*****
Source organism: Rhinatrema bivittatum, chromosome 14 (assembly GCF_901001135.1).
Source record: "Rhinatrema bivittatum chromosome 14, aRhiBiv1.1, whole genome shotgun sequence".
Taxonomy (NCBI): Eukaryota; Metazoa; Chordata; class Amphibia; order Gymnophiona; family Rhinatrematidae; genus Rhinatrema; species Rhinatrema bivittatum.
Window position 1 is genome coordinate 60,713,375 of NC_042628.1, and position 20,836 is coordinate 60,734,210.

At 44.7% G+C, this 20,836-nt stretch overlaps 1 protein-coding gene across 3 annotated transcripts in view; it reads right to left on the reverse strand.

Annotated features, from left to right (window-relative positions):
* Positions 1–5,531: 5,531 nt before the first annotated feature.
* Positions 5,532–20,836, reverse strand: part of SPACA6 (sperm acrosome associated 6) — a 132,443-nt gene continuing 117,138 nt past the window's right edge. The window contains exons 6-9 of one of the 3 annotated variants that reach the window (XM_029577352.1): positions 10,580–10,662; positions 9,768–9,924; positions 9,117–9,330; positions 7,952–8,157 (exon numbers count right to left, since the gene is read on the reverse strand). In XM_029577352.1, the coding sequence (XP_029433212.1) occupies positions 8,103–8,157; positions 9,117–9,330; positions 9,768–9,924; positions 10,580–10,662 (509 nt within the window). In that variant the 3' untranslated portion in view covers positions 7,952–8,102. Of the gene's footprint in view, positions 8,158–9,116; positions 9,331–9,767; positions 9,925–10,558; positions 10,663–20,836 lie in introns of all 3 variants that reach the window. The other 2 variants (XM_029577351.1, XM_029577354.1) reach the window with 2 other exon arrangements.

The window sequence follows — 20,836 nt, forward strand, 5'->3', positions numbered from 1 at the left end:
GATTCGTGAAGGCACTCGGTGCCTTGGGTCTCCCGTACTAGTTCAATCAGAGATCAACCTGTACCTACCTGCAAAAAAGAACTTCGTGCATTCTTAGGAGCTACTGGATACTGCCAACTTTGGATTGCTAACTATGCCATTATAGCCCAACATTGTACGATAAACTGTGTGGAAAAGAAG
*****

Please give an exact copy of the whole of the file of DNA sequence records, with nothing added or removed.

Source organism: Rhinatrema bivittatum, chromosome 14 (assembly GCF_901001135.1).
Source record: "Rhinatrema bivittatum chromosome 14, aRhiBiv1.1, whole genome shotgun sequence".
Taxonomy (NCBI): Eukaryota; Metazoa; Chordata; class Amphibia; order Gymnophiona; family Rhinatrematidae; genus Rhinatrema; species Rhinatrema bivittatum.
Window position 1 is genome coordinate 60,713,375 of NC_042628.1, and position 20,836 is coordinate 60,734,210.

At 44.7% G+C, this 20,836-nt stretch overlaps 1 protein-coding gene across 3 annotated transcripts in view; it reads right to left on the reverse strand.

Annotated features, from left to right (window-relative positions):
* Positions 1–5,531: 5,531 nt before the first annotated feature.
* Positions 5,532–20,836, reverse strand: part of SPACA6 (sperm acrosome associated 6) — a 132,443-nt gene continuing 117,138 nt past the window's right edge. The window contains exons 6-9 of one of the 3 annotated variants that reach the window (XM_029577352.1): positions 10,580–10,662; positions 9,768–9,924; positions 9,117–9,330; positions 7,952–8,157 (exon numbers count right to left, since the gene is read on the reverse strand). In XM_029577352.1, the coding sequence (XP_029433212.1) occupies positions 8,103–8,157; positions 9,117–9,330; positions 9,768–9,924; positions 10,580–10,662 (509 nt within the window). In that variant the 3' untranslated portion in view covers positions 7,952–8,102. Of the gene's footprint in view, positions 8,158–9,116; positions 9,331–9,767; positions 9,925–10,558; positions 10,663–20,836 lie in introns of all 3 variants that reach the window. The other 2 variants (XM_029577351.1, XM_029577354.1) reach the window with 2 other exon arrangements.

The window sequence follows — 20,836 nt, forward strand, 5'->3', positions numbered from 1 at the left end:
GATTCGTGAAGGCACTCGGTGCCTTGGGTCTCCCGTACTAGTTCAATCAGAGATCAACCTGTACCTACCTGCAAAAAAGAACTTCGTGCATTCTTAGGAGCTACTGGATACTGCCAACTTTGGATTGCTAACTATGCCATTATAGCCCAACATTGTACGATAAACTGTGTGGAAAAGAAG